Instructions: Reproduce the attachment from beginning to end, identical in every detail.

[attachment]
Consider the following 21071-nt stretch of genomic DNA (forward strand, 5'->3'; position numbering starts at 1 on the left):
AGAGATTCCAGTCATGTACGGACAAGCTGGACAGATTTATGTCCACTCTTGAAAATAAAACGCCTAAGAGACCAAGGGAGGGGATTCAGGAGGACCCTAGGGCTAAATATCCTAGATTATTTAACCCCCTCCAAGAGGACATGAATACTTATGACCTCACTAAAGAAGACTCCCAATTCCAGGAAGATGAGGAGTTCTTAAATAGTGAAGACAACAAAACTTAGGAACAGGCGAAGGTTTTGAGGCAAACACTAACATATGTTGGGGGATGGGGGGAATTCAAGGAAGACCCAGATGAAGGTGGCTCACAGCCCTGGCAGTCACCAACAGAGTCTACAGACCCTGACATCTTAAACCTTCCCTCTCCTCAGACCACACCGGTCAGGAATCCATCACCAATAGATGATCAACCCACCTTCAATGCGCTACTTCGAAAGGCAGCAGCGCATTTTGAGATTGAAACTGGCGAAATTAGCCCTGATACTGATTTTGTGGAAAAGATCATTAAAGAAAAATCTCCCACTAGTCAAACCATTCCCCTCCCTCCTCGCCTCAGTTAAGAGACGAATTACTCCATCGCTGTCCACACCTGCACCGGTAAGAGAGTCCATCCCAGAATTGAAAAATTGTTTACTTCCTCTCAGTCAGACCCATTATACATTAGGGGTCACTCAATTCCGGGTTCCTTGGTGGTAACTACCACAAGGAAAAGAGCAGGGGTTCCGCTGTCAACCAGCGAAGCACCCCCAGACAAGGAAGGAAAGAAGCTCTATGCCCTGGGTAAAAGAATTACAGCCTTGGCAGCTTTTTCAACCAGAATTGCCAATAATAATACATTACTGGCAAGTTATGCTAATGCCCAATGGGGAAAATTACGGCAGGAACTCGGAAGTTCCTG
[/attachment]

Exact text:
Consider the following 21071-nt stretch of genomic DNA (forward strand, 5'->3'; position numbering starts at 1 on the left):
AGAGATTCCAGTCATGTACGGACAAGCTGGACAGATTTATGTCCACTCTTGAAAATAAAACGCCTAAGAGACCAAGGGAGGGGATTCAGGAGGACCCTAGGGCTAAATATCCTAGATTATTTAACCCCCTCCAAGAGGACATGAATACTTATGACCTCACTAAAGAAGACTCCCAATTCCAGGAAGATGAGGAGTTCTTAAATAGTGAAGACAACAAAACTTAGGAACAGGCGAAGGTTTTGAGGCAAACACTAACATATGTTGGGGGATGGGGGGAATTCAAGGAAGACCCAGATGAAGGTGGCTCACAGCCCTGGCAGTCACCAACAGAGTCTACAGACCCTGACATCTTAAACCTTCCCTCTCCTCAGACCACACCGGTCAGGAATCCATCACCAATAGATGATCAACCCACCTTCAATGCGCTACTTCGAAAGGCAGCAGCGCATTTTGAGATTGAAACTGGCGAAATTAGCCCTGATACTGATTTTGTGGAAAAGATCATTAAAGAAAAATCTCCCACTAGTCAAACCATTCCCCTCCCTCCTCGCCTCAGTTAAGAGACGAATTACTCCATCGCTGTCCACACCTGCACCGGTAAGAGAGTCCATCCCAGAATTGAAAAATTGTTTACTTCCTCTCAGTCAGACCCATTATACATTAGGGGTCACTCAATTCCGGGTTCCTTGGTGGTAACTACCACAAGGAAAAGAGCAGGGGTTCCGCTGTCAACCAGCGAAGCACCCCCAGACAAGGAAGGAAAGAAGCTCTATGCCCTGGGTAAAAGAATTACAGCCTTGGCAGCTTTTTCAACCAGAATTGCCAATAATAATACATTACTGGCAAGTTATGCTAATGCCCAATGGGGAAAATTACGGCAGGAACTCGGAAGTTCCTG